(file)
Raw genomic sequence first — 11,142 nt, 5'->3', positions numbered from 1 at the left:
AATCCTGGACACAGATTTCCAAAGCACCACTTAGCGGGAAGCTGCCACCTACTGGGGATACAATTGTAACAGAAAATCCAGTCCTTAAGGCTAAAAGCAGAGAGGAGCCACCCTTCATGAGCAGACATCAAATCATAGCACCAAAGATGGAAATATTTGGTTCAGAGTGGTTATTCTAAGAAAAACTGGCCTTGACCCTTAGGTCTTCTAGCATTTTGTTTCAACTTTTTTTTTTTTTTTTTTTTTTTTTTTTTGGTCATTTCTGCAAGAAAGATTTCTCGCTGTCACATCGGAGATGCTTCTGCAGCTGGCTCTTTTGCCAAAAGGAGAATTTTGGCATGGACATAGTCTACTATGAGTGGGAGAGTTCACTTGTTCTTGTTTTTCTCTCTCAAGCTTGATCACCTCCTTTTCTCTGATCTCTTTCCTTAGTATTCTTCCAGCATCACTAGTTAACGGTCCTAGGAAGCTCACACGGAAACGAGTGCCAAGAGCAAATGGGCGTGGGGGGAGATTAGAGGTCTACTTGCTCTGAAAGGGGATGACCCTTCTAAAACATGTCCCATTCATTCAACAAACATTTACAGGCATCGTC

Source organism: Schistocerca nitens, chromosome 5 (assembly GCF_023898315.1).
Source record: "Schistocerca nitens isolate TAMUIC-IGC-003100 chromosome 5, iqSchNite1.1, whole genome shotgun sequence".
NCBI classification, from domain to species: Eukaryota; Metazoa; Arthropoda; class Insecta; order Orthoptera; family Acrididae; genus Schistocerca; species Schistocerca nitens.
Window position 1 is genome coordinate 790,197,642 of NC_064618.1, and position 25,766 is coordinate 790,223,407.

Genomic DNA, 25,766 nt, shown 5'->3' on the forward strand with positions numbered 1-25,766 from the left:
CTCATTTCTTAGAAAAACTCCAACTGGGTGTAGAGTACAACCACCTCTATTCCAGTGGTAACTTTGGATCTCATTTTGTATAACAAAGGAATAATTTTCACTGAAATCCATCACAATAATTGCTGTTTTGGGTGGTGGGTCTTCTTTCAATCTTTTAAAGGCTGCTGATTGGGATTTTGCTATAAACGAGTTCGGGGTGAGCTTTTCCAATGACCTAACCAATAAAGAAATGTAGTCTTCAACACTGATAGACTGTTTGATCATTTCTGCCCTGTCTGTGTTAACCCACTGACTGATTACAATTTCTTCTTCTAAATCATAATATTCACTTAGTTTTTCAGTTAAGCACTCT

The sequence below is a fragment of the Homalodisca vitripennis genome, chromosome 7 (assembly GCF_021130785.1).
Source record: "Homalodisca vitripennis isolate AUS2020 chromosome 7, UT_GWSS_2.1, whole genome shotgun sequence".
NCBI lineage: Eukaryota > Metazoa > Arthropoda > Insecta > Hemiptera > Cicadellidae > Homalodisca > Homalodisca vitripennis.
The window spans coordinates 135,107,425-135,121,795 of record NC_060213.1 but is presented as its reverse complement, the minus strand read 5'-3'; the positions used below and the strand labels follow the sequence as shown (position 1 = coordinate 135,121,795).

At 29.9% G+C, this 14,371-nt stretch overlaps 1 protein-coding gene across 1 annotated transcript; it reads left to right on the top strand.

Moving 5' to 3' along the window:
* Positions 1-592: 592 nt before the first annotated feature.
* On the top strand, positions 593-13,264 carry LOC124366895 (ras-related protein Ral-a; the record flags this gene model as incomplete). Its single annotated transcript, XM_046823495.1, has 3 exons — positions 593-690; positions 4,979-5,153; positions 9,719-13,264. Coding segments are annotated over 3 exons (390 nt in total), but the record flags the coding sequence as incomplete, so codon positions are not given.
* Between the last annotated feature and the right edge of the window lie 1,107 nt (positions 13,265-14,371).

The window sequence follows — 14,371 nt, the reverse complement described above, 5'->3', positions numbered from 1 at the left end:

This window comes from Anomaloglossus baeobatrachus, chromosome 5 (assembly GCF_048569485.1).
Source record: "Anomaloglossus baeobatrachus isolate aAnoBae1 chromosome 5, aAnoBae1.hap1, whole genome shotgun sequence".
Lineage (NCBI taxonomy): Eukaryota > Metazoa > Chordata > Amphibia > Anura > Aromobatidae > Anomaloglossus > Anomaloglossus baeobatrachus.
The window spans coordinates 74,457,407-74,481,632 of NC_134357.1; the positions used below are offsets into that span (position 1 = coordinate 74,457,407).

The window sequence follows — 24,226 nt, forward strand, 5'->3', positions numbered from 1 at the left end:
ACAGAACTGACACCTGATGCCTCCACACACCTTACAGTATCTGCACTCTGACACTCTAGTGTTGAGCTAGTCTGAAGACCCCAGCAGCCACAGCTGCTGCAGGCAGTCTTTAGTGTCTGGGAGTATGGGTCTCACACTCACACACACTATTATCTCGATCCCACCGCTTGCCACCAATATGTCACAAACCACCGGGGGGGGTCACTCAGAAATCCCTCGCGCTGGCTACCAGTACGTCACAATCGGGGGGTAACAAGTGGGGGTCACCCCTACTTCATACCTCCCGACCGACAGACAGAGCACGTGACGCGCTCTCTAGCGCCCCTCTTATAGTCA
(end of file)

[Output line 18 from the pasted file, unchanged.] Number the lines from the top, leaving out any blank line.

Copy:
The window sequence follows — 14,371 nt, the reverse complement described above, 5'->3', positions numbered from 1 at the left end: